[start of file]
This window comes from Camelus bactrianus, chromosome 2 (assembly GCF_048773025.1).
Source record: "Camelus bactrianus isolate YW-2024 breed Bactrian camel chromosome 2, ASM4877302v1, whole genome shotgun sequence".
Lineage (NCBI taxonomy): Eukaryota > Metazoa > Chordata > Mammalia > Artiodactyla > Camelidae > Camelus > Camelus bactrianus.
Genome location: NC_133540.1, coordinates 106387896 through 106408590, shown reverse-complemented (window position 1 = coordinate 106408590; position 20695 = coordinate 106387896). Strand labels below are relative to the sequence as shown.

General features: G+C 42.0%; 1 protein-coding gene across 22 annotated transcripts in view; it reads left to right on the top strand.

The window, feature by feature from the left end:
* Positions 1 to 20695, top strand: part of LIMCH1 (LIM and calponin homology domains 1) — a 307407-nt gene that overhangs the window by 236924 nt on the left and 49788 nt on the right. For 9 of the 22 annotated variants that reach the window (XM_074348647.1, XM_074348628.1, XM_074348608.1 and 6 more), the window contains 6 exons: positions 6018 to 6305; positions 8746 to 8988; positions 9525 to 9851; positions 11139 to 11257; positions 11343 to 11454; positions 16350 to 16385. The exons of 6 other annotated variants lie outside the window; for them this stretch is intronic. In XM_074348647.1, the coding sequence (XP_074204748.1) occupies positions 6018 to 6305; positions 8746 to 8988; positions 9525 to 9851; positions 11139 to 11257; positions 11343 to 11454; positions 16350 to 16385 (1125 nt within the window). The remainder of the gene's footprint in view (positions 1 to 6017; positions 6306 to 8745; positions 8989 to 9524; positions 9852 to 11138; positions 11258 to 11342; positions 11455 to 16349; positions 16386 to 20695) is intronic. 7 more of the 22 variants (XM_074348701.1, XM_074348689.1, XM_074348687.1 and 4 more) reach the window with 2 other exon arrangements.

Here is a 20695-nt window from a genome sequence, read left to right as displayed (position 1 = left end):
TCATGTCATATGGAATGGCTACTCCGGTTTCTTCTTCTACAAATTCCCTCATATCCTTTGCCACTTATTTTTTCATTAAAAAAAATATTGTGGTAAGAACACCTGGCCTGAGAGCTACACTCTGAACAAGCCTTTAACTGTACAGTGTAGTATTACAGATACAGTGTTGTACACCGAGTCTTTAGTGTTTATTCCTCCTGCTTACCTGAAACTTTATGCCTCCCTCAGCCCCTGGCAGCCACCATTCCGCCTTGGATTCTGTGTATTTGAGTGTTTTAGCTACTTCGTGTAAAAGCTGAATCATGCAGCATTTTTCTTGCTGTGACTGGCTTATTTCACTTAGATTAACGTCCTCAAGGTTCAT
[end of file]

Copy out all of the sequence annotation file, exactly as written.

This window comes from Camelus bactrianus, chromosome 2 (assembly GCF_048773025.1).
Source record: "Camelus bactrianus isolate YW-2024 breed Bactrian camel chromosome 2, ASM4877302v1, whole genome shotgun sequence".
Lineage (NCBI taxonomy): Eukaryota > Metazoa > Chordata > Mammalia > Artiodactyla > Camelidae > Camelus > Camelus bactrianus.
Genome location: NC_133540.1, coordinates 106387896 through 106408590, shown reverse-complemented (window position 1 = coordinate 106408590; position 20695 = coordinate 106387896). Strand labels below are relative to the sequence as shown.

General features: G+C 42.0%; 1 protein-coding gene across 22 annotated transcripts in view; it reads left to right on the top strand.

The window, feature by feature from the left end:
* Positions 1 to 20695, top strand: part of LIMCH1 (LIM and calponin homology domains 1) — a 307407-nt gene that overhangs the window by 236924 nt on the left and 49788 nt on the right. For 9 of the 22 annotated variants that reach the window (XM_074348647.1, XM_074348628.1, XM_074348608.1 and 6 more), the window contains 6 exons: positions 6018 to 6305; positions 8746 to 8988; positions 9525 to 9851; positions 11139 to 11257; positions 11343 to 11454; positions 16350 to 16385. The exons of 6 other annotated variants lie outside the window; for them this stretch is intronic. In XM_074348647.1, the coding sequence (XP_074204748.1) occupies positions 6018 to 6305; positions 8746 to 8988; positions 9525 to 9851; positions 11139 to 11257; positions 11343 to 11454; positions 16350 to 16385 (1125 nt within the window). The remainder of the gene's footprint in view (positions 1 to 6017; positions 6306 to 8745; positions 8989 to 9524; positions 9852 to 11138; positions 11258 to 11342; positions 11455 to 16349; positions 16386 to 20695) is intronic. 7 more of the 22 variants (XM_074348701.1, XM_074348689.1, XM_074348687.1 and 4 more) reach the window with 2 other exon arrangements.

Here is a 20695-nt window from a genome sequence, read left to right as displayed (position 1 = left end):
TCATGTCATATGGAATGGCTACTCCGGTTTCTTCTTCTACAAATTCCCTCATATCCTTTGCCACTTATTTTTTCATTAAAAAAAATATTGTGGTAAGAACACCTGGCCTGAGAGCTACACTCTGAACAAGCCTTTAACTGTACAGTGTAGTATTACAGATACAGTGTTGTACACCGAGTCTTTAGTGTTTATTCCTCCTGCTTACCTGAAACTTTATGCCTCCCTCAGCCCCTGGCAGCCACCATTCCGCCTTGGATTCTGTGTATTTGAGTGTTTTAGCTACTTCGTGTAAAAGCTGAATCATGCAGCATTTTTCTTGCTGTGACTGGCTTATTTCACTTAGATTAACGTCCTCAAGGTTCAT